Read More
Ghosts of the Korean War: Stop THAAD (Encore)
Feb07

Ghosts of the Korean War: Stop THAAD (Encore)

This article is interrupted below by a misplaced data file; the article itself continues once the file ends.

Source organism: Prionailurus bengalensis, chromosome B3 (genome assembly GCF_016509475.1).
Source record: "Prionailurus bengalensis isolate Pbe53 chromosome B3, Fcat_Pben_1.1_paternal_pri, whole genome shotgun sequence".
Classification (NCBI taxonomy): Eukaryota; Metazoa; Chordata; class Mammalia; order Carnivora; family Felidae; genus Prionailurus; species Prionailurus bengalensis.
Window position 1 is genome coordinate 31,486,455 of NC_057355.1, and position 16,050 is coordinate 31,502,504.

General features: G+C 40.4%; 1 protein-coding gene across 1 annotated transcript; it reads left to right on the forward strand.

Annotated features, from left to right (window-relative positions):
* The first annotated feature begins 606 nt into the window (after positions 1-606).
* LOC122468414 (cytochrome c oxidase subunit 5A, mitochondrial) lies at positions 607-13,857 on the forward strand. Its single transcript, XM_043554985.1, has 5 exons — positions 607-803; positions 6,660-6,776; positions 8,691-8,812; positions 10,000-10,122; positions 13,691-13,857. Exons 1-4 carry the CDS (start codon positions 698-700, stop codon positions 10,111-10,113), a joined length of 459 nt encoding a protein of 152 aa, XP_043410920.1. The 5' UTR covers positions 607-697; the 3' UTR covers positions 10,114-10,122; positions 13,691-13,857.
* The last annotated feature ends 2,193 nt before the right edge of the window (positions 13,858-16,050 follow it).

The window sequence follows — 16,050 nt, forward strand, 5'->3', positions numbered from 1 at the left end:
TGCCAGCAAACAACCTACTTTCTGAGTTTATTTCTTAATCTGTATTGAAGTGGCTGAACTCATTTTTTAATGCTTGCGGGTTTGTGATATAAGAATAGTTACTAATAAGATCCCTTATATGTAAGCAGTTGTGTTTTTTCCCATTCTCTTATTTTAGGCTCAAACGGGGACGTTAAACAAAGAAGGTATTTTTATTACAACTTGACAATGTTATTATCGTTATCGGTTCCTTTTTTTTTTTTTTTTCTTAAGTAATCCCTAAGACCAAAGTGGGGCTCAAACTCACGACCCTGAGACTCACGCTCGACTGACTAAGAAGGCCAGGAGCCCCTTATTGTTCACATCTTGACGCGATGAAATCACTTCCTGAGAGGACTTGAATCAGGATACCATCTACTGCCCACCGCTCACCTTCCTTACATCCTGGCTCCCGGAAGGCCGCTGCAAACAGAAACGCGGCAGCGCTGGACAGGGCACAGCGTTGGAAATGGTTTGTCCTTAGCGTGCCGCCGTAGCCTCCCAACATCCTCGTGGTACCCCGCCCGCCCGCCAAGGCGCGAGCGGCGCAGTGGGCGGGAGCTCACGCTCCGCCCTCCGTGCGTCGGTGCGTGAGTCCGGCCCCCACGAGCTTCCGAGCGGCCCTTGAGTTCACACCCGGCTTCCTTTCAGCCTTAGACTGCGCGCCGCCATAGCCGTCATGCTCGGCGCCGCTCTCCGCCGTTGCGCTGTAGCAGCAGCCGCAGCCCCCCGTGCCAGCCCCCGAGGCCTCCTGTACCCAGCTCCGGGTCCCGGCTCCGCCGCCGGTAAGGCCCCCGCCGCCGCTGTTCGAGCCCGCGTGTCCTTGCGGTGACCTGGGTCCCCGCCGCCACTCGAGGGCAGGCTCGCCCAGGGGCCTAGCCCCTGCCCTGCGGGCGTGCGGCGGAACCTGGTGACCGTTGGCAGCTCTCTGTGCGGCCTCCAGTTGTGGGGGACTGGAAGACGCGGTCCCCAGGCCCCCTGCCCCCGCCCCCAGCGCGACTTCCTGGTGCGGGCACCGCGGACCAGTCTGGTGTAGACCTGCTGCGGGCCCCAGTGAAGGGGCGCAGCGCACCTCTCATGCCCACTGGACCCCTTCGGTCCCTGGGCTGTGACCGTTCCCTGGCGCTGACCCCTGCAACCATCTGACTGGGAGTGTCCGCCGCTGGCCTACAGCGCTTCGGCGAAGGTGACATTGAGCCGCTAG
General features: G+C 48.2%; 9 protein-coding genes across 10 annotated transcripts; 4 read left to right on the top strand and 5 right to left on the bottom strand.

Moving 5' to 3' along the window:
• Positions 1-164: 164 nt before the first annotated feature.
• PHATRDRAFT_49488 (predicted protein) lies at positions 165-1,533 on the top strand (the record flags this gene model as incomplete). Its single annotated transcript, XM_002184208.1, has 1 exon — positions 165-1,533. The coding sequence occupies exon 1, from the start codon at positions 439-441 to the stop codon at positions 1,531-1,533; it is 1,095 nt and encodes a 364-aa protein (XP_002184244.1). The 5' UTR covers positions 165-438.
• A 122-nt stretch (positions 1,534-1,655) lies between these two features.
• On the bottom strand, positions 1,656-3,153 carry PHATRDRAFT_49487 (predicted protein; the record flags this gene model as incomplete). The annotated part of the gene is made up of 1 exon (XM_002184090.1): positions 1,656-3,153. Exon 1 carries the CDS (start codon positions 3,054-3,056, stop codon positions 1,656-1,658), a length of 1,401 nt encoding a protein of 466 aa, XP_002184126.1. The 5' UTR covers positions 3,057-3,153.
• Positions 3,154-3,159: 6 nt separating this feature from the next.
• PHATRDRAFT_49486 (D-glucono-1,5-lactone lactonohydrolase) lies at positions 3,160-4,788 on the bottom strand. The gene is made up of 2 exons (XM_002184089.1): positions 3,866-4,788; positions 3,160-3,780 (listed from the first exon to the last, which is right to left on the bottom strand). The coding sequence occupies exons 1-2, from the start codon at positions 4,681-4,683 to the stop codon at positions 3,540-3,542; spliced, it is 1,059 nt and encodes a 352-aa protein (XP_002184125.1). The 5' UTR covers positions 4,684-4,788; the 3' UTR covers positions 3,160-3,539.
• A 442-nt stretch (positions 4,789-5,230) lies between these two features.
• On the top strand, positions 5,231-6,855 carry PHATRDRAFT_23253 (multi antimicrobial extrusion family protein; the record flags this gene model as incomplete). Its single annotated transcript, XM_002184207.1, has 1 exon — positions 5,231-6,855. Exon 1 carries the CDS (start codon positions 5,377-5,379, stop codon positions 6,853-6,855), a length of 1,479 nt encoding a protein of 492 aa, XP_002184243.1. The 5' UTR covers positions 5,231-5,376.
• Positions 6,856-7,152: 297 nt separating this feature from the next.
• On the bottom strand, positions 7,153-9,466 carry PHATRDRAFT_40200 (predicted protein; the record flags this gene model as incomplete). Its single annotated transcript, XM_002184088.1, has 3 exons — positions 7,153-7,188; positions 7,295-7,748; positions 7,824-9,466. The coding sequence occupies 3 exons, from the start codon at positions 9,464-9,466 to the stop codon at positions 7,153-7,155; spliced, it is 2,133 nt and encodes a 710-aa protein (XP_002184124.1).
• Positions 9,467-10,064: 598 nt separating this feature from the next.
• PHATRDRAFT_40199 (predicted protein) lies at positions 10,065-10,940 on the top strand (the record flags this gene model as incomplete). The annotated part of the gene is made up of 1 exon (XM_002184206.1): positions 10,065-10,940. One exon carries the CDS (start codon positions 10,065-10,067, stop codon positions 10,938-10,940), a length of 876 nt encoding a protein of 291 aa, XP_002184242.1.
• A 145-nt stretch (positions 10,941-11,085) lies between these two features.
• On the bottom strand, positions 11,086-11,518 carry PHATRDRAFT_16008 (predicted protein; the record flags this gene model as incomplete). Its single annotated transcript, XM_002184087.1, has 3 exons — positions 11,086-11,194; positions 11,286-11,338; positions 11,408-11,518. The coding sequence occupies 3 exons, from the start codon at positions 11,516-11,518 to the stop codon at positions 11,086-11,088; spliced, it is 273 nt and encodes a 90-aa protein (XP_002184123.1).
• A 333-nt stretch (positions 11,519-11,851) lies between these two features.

On this encore addition of Making Contact, we head to Soseongri, a small village nestled in the mountains of Seongju County.  There, grandmas and grandpas in the 70s, 80s, and 90s have gone from quietly farming to organizing daily protests and blockades to stop THAAD.  THAAD is part of a missile defense system that gives the U.S. the ability to carry out a nuclear first strike. The region has historically been Korea’s conservative stronghold, but with the deployment of THAAD, people are re-evaluating the history they’ve been taught their entire lives. TRANSCRIPT BELOW Archival audio is from the U.S. National Archives, AP Archives, U.S. State Department, and U.S. Army Heritage and Education Center. Special Thanks to Io Sunwoo, Juyeon Rhee, and Hella Organized Bay Area Koreans. Photo Credit: Stop THAAD Alliance Like this program? Please show us the love. Click here and support our non-profit journalism. Thanks! Featuring: Shin Dong Ok, Head of Soseongri Elders Group Soseongri Residents  Shi Uh Yeon, Gimcheon Resident Gimcheon Residents Grace Cho, Sociologist and Author of Haunting the Korean Diaspora: Shame, Secrecy, and the Forgotten War Credits: Host: Marie Choi Producers: Anita Johnson, Marie Choi, Monica Lopez, R.J. Lozada Executive Director: Lisa Rudman Audience Engagement Director/Web Editor: Sabine Blaizin Development Associate: Vera Tykulsker Voiceover for Shin Dong Ok – David Jang Jae Rhee Voiceovers for Sosongri Halmonis – Juyeon Rhee, J.T. Takagi Voiceover for Shi Uh Yeon – Juhyun Park Voiceover for Gimcheon Imo – Liz Suk Voiceover for Col. Turner Rogers – Claude Marks Music: + Rain – Jio Im and Judy Jun 나그네설움 Instrumental 그래도 – 오재환 고향의 봄 / 도라지 – Judy Jun July – Jio Im 다신 돌아갈 수 없을까요- 이형주 More Information: ZoomIn Korea’s Stop THAAD Coverage Science at MIT: From Cold War to Climate Crisis Task Force to Stop THAAD in Korea MULTIMEDIA: Still Present Pasts Memory of Forgotten War BOOK: Haunting the Korean Diaspora: Shame, Secrecy, and the Forgotten War by Grace Cho TRANSCRIPT Ghosts of the Korean War: Stop THAAD   MUSIC +Rain – Jio Im and Judy Jun HOST: Hey there, this is Marie Choi.  You’re listening to Making Contact. I went to Korea in May, expecting to find a story about the candlelight movement that ousted President Park Geun Hye, and the political shifts that are taking place on the peninsula.  Instead, I found a country grappling with its ghosts. In Part 1 of this series, we went to Gwangju, the city at the heart of Korea’s peoples’ movements. Today, we’re headed to Gyungsangbukdo, in the southeast. MUSIC 나그네설움 Instrumental HOST:  Politically, it’s like the deep South of Korea. It’s historically been the base of support for U.S.-backed military dictators. It’s where Park Chung Hee and Chun Doo Hwan grew up, and the...